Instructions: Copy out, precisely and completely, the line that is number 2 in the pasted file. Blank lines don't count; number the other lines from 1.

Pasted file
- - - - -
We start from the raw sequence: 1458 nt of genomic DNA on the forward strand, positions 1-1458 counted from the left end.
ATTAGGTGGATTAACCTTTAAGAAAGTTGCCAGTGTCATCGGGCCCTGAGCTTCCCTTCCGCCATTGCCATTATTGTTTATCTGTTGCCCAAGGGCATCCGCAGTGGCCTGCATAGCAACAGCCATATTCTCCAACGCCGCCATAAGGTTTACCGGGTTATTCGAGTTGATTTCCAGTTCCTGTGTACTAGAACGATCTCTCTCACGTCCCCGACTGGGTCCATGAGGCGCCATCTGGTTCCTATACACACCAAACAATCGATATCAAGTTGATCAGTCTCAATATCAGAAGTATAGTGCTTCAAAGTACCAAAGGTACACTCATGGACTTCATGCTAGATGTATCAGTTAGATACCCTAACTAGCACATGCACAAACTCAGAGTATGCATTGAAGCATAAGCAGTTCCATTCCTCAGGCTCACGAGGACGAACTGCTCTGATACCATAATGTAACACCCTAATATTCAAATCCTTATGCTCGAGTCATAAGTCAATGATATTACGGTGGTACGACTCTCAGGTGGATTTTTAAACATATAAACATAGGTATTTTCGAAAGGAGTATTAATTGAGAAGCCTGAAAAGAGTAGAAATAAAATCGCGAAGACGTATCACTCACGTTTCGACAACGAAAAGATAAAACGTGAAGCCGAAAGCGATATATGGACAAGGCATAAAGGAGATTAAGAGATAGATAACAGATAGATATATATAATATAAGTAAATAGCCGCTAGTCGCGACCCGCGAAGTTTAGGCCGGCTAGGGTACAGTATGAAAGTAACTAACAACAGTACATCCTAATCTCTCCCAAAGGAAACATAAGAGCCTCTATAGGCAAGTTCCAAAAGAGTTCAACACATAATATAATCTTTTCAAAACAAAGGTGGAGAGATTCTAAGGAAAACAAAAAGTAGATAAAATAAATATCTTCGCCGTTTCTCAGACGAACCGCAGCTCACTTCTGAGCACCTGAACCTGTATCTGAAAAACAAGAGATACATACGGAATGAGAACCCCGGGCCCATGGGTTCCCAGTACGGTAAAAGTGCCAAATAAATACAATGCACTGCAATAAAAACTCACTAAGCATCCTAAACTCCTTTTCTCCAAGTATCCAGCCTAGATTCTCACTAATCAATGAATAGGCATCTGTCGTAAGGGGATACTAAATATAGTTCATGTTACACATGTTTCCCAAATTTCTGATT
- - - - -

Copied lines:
ATTAGGTGGATTAACCTTTAAGAAAGTTGCCAGTGTCATCGGGCCCTGAGCTTCCCTTCCGCCATTGCCATTATTGTTTATCTGTTGCCCAAGGGCATCCGCAGTGGCCTGCATAGCAACAGCCATATTCTCCAACGCCGCCATAAGGTTTACCGGGTTATTCGAGTTGATTTCCAGTTCCTGTGTACTAGAACGATCTCTCTCACGTCCCCGACTGGGTCCATGAGGCGCCATCTGGTTCCTATACACACCAAACAATCGATATCAAGTTGATCAGTCTCAATATCAGAAGTATAGTGCTTCAAAGTACCAAAGGTACACTCATGGACTTCATGCTAGATGTATCAGTTAGATACCCTAACTAGCACATGCACAAACTCAGAGTATGCATTGAAGCATAAGCAGTTCCATTCCTCAGGCTCACGAGGACGAACTGCTCTGATACCATAATGTAACACCCTAATATTCAAATCCTTATGCTCGAGTCATAAGTCAATGATATTACGGTGGTACGACTCTCAGGTGGATTTTTAAACATATAAACATAGGTATTTTCGAAAGGAGTATTAATTGAGAAGCCTGAAAAGAGTAGAAATAAAATCGCGAAGACGTATCACTCACGTTTCGACAACGAAAAGATAAAACGTGAAGCCGAAAGCGATATATGGACAAGGCATAAAGGAGATTAAGAGATAGATAACAGATAGATATATATAATATAAGTAAATAGCCGCTAGTCGCGACCCGCGAAGTTTAGGCCGGCTAGGGTACAGTATGAAAGTAACTAACAACAGTACATCCTAATCTCTCCCAAAGGAAACATAAGAGCCTCTATAGGCAAGTTCCAAAAGAGTTCAACACATAATATAATCTTTTCAAAACAAAGGTGGAGAGATTCTAAGGAAAACAAAAAGTAGATAAAATAAATATCTTCGCCGTTTCTCAGACGAACCGCAGCTCACTTCTGAGCACCTGAACCTGTATCTGAAAAACAAGAGATACATACGGAATGAGAACCCCGGGCCCATGGGTTCCCAGTACGGTAAAAGTGCCAAATAAATACAATGCACTGCAATAAAAACTCACTAAGCATCCTAAACTCCTTTTCTCCAAGTATCCAGCCTAGATTCTCACTAATCAATGAATAGGCATCTGTCGTAAGGGGATACTAAATATAGTTCATGTTACACATGTTTCCCAAATTTCTGATT